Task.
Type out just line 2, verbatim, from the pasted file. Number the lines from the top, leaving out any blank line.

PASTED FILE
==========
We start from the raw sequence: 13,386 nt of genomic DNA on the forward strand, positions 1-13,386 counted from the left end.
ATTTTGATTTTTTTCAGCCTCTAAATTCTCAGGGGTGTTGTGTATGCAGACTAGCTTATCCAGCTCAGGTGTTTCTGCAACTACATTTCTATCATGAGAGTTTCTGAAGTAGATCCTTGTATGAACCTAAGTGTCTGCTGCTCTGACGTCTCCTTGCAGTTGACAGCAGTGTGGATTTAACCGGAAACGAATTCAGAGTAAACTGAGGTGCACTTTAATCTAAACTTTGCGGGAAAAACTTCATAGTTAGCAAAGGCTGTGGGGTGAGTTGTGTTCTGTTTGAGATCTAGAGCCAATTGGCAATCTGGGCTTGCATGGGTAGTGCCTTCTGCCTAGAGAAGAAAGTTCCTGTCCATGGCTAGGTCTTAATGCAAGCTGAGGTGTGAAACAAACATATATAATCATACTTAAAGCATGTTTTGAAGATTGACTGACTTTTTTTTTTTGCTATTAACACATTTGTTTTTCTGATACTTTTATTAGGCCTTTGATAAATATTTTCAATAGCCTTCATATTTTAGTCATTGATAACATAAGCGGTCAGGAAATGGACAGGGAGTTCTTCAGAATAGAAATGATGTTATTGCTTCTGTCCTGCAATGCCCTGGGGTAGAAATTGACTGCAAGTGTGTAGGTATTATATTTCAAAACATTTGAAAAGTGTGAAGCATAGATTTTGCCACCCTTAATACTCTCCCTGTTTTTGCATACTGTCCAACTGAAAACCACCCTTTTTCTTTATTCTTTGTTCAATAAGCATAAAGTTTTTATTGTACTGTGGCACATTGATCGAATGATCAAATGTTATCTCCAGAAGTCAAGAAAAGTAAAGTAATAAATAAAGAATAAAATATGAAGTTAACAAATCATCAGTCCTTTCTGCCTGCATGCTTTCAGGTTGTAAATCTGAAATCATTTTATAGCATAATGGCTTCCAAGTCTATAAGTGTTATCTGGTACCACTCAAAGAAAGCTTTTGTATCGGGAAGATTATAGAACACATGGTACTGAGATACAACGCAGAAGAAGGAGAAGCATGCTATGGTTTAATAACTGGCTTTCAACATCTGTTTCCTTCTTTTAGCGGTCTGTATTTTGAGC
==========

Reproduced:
ATTTTGATTTTTTTCAGCCTCTAAATTCTCAGGGGTGTTGTGTATGCAGACTAGCTTATCCAGCTCAGGTGTTTCTGCAACTACATTTCTATCATGAGAGTTTCTGAAGTAGATCCTTGTATGAACCTAAGTGTCTGCTGCTCTGACGTCTCCTTGCAGTTGACAGCAGTGTGGATTTAACCGGAAACGAATTCAGAGTAAACTGAGGTGCACTTTAATCTAAACTTTGCGGGAAAAACTTCATAGTTAGCAAAGGCTGTGGGGTGAGTTGTGTTCTGTTTGAGATCTAGAGCCAATTGGCAATCTGGGCTTGCATGGGTAGTGCCTTCTGCCTAGAGAAGAAAGTTCCTGTCCATGGCTAGGTCTTAATGCAAGCTGAGGTGTGAAACAAACATATATAATCATACTTAAAGCATGTTTTGAAGATTGACTGACTTTTTTTTTTTGCTATTAACACATTTGTTTTTCTGATACTTTTATTAGGCCTTTGATAAATATTTTCAATAGCCTTCATATTTTAGTCATTGATAACATAAGCGGTCAGGAAATGGACAGGGAGTTCTTCAGAATAGAAATGATGTTATTGCTTCTGTCCTGCAATGCCCTGGGGTAGAAATTGACTGCAAGTGTGTAGGTATTATATTTCAAAACATTTGAAAAGTGTGAAGCATAGATTTTGCCACCCTTAATACTCTCCCTGTTTTTGCATACTGTCCAACTGAAAACCACCCTTTTTCTTTATTCTTTGTTCAATAAGCATAAAGTTTTTATTGTACTGTGGCACATTGATCGAATGATCAAATGTTATCTCCAGAAGTCAAGAAAAGTAAAGTAATAAATAAAGAATAAAATATGAAGTTAACAAATCATCAGTCCTTTCTGCCTGCATGCTTTCAGGTTGTAAATCTGAAATCATTTTATAGCATAATGGCTTCCAAGTCTATAAGTGTTATCTGGTACCACTCAAAGAAAGCTTTTGTATCGGGAAGATTATAGAACACATGGTACTGAGATACAACGCAGAAGAAGGAGAAGCATGCTATGGTTTAATAACTGGCTTTCAACATCTGTTTCCTTCTTTTAGCGGTCTGTATTTTGAGC